One of the best and most powerful aspects of this read are the illustrations, drawn by Marcia Sewall. The illustrations add the perfect amount of visualization for young children transitioning into chapter books, and they are so beautifully sketched that even adults are sure to to find a lot of enjoyment in them. Marcia Sewall uses pencil illustrations, and I'm really glad she did. It fit with the overall time period feel of the piece. Sewall's excellent illustrations is illuminated by the contributions she's made to over 40 different children's books. It's no surprise that this fantastic woman is also a celebrated author. I highly recommend reading Stone Fox 25th Anniversary Edition just to get an opportunity to see her artwork.
I can't think of other books to compare this one to. It is what I would call a "dog book," so if you like dog heroes, you might enjoy this one. One word of caution, though, for parents with sensitive children, is that the ending is quite a shock...it surprised me and most of the teen readers. I was upset over the ending, as were numerous others, and I have a feeling that some children will not appreciate the abruptness. This book is a fast read, as quick as fifteen minutes, so I highly recommend that parents concerned about their children's emotional state take the time to read this on their own. It never hurts to be cautious, especially if your children are not ready for such a sudden end. Hopefully, my little warning didn't give away too many details about the end of the book.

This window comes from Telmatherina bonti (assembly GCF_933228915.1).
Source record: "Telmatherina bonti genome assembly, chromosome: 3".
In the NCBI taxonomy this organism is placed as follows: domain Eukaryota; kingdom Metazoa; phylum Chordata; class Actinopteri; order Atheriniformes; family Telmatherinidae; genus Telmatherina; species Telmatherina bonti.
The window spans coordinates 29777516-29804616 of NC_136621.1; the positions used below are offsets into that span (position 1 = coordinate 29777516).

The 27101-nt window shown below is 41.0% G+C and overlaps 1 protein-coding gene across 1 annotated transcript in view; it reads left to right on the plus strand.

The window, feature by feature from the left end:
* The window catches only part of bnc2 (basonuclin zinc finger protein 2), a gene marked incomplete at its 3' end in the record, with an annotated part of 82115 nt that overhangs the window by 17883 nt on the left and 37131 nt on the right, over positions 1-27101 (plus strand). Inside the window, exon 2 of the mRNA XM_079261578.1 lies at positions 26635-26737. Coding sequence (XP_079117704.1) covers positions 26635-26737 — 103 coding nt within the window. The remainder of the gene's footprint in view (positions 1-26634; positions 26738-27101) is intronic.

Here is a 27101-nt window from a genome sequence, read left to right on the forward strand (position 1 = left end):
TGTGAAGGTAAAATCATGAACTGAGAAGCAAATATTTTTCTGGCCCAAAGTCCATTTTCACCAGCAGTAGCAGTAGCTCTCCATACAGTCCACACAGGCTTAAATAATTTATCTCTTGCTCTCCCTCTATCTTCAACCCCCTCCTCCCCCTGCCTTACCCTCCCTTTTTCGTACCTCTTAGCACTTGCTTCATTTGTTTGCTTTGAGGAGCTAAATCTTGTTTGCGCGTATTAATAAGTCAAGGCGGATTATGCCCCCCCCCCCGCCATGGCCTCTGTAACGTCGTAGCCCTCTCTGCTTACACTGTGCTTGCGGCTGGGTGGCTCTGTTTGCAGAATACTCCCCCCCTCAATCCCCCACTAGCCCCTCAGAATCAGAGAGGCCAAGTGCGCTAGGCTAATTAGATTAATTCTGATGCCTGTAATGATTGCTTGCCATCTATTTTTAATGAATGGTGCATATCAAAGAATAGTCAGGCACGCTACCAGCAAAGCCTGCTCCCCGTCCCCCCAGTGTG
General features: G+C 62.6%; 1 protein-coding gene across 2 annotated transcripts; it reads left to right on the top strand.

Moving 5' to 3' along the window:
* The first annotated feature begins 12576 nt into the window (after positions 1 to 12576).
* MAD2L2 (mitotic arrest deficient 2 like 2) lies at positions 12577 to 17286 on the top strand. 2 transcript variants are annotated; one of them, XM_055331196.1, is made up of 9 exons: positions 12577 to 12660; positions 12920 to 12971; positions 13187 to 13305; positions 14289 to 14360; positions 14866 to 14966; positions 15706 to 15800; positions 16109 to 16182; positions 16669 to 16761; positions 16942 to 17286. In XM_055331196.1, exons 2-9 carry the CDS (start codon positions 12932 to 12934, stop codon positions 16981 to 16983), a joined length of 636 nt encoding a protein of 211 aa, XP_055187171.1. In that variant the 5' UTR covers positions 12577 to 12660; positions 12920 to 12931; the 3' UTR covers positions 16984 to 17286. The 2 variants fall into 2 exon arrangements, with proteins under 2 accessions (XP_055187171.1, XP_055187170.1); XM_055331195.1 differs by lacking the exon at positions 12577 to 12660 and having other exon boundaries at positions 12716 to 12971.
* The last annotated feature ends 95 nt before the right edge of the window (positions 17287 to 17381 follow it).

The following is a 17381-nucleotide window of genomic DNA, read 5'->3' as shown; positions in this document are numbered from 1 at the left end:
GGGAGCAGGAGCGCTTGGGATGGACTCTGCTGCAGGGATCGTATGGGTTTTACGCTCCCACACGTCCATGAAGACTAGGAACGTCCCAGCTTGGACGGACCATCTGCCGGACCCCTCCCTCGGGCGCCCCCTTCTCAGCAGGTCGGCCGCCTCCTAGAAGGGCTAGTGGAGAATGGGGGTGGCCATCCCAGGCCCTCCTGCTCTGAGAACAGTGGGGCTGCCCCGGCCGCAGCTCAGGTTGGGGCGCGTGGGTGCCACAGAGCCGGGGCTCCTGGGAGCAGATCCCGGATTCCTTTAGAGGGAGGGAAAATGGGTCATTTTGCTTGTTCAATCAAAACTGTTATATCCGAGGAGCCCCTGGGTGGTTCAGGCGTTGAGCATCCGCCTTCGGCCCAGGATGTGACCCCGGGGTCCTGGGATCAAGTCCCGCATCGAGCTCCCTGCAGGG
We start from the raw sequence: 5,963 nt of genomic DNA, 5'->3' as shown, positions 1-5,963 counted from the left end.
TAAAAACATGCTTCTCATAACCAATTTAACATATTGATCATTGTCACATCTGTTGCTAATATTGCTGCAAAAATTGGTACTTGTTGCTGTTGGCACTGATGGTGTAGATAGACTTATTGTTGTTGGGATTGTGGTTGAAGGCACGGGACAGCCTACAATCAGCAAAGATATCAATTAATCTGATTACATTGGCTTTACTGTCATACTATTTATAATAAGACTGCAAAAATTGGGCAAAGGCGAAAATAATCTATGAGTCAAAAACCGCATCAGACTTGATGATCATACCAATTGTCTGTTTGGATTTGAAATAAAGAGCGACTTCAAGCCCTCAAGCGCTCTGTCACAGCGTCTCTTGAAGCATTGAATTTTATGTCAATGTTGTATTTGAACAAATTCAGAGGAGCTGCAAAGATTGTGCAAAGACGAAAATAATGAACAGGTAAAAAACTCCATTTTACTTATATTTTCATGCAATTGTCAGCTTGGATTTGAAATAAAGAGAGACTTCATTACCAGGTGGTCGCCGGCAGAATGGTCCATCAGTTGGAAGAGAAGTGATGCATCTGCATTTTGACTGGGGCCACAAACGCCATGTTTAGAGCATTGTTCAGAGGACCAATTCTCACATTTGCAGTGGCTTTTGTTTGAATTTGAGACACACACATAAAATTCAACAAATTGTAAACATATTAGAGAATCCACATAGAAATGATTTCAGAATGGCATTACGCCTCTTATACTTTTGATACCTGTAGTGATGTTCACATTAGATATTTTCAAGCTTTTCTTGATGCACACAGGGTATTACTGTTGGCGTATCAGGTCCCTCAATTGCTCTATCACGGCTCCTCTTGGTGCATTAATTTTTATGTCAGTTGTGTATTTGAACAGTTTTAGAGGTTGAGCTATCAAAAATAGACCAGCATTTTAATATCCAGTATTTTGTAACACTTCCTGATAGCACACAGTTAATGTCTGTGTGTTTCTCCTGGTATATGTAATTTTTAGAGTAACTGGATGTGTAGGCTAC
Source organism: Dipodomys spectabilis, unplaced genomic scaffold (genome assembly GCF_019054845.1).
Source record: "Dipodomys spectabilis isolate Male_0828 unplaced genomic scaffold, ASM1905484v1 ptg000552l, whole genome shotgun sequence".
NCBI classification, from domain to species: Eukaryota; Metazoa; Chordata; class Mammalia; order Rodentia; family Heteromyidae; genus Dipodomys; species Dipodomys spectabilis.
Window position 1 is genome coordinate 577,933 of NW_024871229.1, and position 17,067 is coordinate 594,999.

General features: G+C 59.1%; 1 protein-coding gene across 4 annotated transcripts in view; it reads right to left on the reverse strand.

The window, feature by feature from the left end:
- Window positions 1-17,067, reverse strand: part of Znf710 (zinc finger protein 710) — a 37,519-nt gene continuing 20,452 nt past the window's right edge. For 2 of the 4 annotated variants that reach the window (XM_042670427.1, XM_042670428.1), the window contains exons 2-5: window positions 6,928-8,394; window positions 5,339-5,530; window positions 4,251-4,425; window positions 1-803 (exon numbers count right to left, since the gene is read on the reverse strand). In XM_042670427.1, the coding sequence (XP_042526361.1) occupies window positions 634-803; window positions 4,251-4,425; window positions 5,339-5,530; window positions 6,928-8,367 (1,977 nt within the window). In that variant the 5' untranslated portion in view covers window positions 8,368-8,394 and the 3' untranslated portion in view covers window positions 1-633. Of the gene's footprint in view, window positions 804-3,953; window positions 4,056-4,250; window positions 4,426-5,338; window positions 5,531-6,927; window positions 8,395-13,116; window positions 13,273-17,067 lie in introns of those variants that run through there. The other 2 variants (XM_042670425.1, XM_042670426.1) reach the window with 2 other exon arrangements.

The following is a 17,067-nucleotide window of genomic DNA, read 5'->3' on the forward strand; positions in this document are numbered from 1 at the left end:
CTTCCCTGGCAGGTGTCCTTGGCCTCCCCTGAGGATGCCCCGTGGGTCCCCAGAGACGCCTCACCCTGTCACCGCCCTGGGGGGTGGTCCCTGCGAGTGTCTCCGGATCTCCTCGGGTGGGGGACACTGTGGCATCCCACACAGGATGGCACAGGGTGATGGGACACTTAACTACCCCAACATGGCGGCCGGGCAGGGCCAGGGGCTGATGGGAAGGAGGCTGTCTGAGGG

In the end, I recommend this book for most children, with some minor exceptions. There are also fabulous resources for teachers using this book in their classroom, including the following sites:
There are discussion questions, book recommendations for children who liked this one, and even lesson plans about the state of Wyoming, women doctors, vocabulary, and human relations, to name just a few. I especially liked how the homeschool website included a botany lesson and a potato recipe. It takes reading outside the novel, and makes the story more engaging for nontraditional learners.
Even though this book wasn't one of my favorite reads, mainly because of the lack of character development, no basis to compare this retelling to the original legend, and the distasteful ending, I still recommend it purely because of the teaching experiences instructors and parents can have with it. I'm sure the appropriate age group will enjoy Stone Fox 25th Anniversary Edition too. After all, I'm not the target audience.
Overall, it was an "ok" story with the soft pencil illustrations stealing the show. The illustrations brought Stone Fox 25th Anniversary Edition to life.